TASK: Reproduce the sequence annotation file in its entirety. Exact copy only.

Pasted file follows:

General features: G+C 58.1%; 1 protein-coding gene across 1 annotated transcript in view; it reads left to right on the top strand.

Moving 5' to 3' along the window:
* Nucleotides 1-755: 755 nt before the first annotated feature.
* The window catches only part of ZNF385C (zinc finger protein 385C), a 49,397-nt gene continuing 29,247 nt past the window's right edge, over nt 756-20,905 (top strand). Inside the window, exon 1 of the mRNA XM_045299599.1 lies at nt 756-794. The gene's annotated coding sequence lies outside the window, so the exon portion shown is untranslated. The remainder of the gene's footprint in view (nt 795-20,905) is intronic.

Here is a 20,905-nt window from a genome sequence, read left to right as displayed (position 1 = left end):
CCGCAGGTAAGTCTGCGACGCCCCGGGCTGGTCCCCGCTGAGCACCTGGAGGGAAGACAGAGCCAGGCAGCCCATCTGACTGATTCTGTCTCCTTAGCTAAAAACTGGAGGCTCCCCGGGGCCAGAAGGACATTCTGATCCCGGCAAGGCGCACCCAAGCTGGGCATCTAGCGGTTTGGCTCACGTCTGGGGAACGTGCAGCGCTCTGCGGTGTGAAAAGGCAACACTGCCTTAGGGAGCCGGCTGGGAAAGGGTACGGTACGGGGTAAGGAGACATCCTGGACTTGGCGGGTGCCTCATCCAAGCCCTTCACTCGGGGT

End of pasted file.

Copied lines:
General features: G+C 58.1%; 1 protein-coding gene across 1 annotated transcript in view; it reads left to right on the top strand.

Moving 5' to 3' along the window:
* Nucleotides 1-755: 755 nt before the first annotated feature.
* The window catches only part of ZNF385C (zinc finger protein 385C), a 49,397-nt gene continuing 29,247 nt past the window's right edge, over nt 756-20,905 (top strand). Inside the window, exon 1 of the mRNA XM_045299599.1 lies at nt 756-794. The gene's annotated coding sequence lies outside the window, so the exon portion shown is untranslated. The remainder of the gene's footprint in view (nt 795-20,905) is intronic.

Here is a 20,905-nt window from a genome sequence, read left to right as displayed (position 1 = left end):
CCGCAGGTAAGTCTGCGACGCCCCGGGCTGGTCCCCGCTGAGCACCTGGAGGGAAGACAGAGCCAGGCAGCCCATCTGACTGATTCTGTCTCCTTAGCTAAAAACTGGAGGCTCCCCGGGGCCAGAAGGACATTCTGATCCCGGCAAGGCGCACCCAAGCTGGGCATCTAGCGGTTTGGCTCACGTCTGGGGAACGTGCAGCGCTCTGCGGTGTGAAAAGGCAACACTGCCTTAGGGAGCCGGCTGGGAAAGGGTACGGTACGGGGTAAGGAGACATCCTGGACTTGGCGGGTGCCTCATCCAAGCCCTTCACTCGGGGT